Re: Re: Accuracy and Precision

*To*: mathgroup at smc.vnet.net*Subject*: [mg37017] Re: [mg36983] Re: Accuracy and Precision*From*: Peter Kosta <pkosta2002 at yahoo.com>*Date*: Sun, 6 Oct 2002 05:33:22 -0400 (EDT)*Sender*: owner-wri-mathgroup at wolfram.com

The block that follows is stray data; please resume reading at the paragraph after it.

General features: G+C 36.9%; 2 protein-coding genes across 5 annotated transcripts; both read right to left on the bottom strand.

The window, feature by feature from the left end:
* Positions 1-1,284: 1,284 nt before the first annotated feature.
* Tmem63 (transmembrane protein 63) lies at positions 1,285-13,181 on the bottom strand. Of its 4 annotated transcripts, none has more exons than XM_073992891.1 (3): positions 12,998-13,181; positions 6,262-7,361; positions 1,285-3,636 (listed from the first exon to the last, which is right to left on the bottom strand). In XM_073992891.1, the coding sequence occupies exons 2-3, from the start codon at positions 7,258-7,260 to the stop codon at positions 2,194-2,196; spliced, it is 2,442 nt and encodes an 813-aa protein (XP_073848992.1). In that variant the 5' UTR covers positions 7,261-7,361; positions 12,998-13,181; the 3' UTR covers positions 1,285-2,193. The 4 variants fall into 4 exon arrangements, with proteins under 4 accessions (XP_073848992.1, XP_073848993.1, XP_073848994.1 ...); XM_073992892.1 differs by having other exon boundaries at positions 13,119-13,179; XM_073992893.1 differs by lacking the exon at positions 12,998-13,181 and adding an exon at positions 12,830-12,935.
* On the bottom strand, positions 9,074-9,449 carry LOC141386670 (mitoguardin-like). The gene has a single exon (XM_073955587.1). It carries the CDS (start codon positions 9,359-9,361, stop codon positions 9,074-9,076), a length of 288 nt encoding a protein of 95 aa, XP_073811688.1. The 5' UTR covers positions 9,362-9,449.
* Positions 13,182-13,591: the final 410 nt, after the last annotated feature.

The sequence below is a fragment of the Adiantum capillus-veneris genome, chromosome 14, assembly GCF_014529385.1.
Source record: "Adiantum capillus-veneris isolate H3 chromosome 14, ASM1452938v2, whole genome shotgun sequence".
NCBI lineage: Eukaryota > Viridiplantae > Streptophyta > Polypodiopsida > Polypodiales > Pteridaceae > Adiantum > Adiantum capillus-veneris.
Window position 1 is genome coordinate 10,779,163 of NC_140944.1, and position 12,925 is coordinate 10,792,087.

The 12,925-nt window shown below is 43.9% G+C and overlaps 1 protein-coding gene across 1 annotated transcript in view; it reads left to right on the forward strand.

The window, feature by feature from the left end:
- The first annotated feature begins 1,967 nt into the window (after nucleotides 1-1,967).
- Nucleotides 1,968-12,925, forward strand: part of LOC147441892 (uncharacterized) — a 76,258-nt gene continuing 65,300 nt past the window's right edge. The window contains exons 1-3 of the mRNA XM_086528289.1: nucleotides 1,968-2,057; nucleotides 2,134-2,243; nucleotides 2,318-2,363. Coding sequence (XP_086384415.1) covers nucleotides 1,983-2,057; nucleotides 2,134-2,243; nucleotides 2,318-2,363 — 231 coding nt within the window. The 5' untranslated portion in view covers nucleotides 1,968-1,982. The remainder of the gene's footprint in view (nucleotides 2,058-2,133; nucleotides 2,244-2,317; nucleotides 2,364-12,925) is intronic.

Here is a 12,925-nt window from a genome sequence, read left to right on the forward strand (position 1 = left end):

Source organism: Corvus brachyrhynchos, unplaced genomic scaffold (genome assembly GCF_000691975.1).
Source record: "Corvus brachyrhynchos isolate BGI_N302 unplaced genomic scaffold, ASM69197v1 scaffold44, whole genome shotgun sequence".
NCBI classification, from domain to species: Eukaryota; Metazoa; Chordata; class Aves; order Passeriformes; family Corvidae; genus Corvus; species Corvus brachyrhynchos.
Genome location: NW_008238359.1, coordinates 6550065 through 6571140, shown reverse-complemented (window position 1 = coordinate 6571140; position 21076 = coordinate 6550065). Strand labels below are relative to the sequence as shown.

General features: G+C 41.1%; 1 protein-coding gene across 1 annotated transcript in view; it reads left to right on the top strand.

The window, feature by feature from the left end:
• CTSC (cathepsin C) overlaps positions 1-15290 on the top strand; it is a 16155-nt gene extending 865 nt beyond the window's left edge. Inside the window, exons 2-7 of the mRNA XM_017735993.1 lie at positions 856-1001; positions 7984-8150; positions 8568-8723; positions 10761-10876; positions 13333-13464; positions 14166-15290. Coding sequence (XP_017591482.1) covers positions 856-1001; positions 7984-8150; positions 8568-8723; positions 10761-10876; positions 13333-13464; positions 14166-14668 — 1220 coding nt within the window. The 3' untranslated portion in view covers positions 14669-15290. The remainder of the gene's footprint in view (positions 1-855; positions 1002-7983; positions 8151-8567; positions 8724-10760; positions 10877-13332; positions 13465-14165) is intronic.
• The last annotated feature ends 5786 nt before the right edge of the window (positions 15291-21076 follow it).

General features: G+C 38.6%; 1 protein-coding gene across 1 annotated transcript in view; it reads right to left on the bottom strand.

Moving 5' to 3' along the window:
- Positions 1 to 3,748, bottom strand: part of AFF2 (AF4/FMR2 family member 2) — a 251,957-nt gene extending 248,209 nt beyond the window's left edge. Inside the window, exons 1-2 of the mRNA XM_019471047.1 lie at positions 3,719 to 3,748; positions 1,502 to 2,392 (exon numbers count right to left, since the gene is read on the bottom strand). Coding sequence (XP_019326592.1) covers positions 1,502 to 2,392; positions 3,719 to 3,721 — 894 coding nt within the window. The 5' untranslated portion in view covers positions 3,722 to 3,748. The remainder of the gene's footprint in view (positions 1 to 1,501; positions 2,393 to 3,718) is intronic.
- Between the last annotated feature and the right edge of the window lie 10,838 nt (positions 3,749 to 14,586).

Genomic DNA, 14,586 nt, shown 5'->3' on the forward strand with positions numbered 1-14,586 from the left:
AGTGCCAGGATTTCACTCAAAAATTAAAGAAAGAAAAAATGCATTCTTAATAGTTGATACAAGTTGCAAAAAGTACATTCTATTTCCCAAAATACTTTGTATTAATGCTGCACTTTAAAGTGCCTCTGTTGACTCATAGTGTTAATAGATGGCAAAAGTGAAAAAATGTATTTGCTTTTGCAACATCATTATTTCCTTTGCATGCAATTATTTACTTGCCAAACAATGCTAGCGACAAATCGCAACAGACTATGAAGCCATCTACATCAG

--- Daniel Lichtblau <danl at wolfram.com> wrote: > Peter Kosta wrote: > > > > The more I play with the example the more > depressing it gets. Start > > with floating point numbers but explicitly > arbitrary-precision ones. > > > > In[1]:= > > a=77617.00000000000000000000000000000; > > b=33095.00000000000000000000000000000; > > > > In[3]:= > > \!\(333.7500000000000000000000000000000\ b\^6 + > a\^2\ \((11\ a\^2\ > > b\^2 - \ > > b\^6 - 121\ b\^4 - 2)\) + > 5.500000000000000000000000000000\ b\^8 + > > a\/\(2\ > > b\)\) > > > > Out[3]= > > > \!\(\(-4.78339168666055402578083604864320577443814`26.6715*^32\)\) > > > > In[4]:= > > Accuracy[%] > > > > Out[4]= > > -6 > > > > Due to the manual section 3.1.6: > > > > "When you do calculations with arbitrary-precision > numbers, as > > discussed in the previous section, Mathematica > always keeps track of > > the precision of your results, and gives only > those digits which are > > known to be correct, given the precision of your > input. When you do > > calculations with machine-precision numbers, > however, Mathematica > > always gives you a machineprecision result, > whether or not all the > > digits in the result can, in fact, be determined > to be correct on the > > basis of your input. " > > > > Because I started with arbitrary-precision numbers > Mathematica should display > > only those digits that are correct, that is none. > > No, 26 digits are correct Here is the number: -0.8273960599468213681 Here is the same number computed by Mathematica with 26 "correct" digits: -4.78339168666055402578083604864320577443814×10^32 It looks like I have been using some wrong definition of "correct.":-) You just proved that Precision is useless as a measure how good your numerical result is. > (check Precision instead > of Accuracy to see > this). > > You appear to be showing output in InputForm. If you > use OutputForm or > StandardForm only 26 digits will be shown. > > 32 > Out[3]= -4.7833916866605540257808360 10 > > InputForm is showing more because it exposes "bad" > digits as well as > good ones. > > > > To relax a bit, set a new input cell to > StandardForm and type > > 77617.000000000000000000000000000000000 > > > > Convert it to InputForm. You get > > > 77616.999999999999999999999999999999999999999999952771`37.9031 > > > > Convert back to StandardForm > > > 77616.99999999999999999999999999999999999999999976637`37.9031 > > > > Again to InputForm > > > 77616.99999999999999999999999999999999999999999963735`37.9031 > > > > Back to StandardForm > > > 77616.99999999999999999999999999999999999999999951376`37.9031 > > > > See what you can get if you have enough patience > or a small program. > > > > PK > > Agreed, it's not very pretty. I am uncertain as to > whether this > indicates a bug in StandardForm or elsewhere in the > underlying numerics > code, and will defer to our numerics experts on that > issue. My guess is > it is a bug if only because it violates the spirit > of IEEE arithmetic > wherein floats that have integer values should be > representable as such > (or something to that effect). I will point out, > however, that the two > numbers in question are equal to the specified > precision. Also it > appears to be improved in our development kernel. > > > Daniel Lichtblau > Wolfram Research __________________________________________________ Do you Yahoo!? Faith Hill - Exclusive Performances, Videos & More http://faith.yahoo.com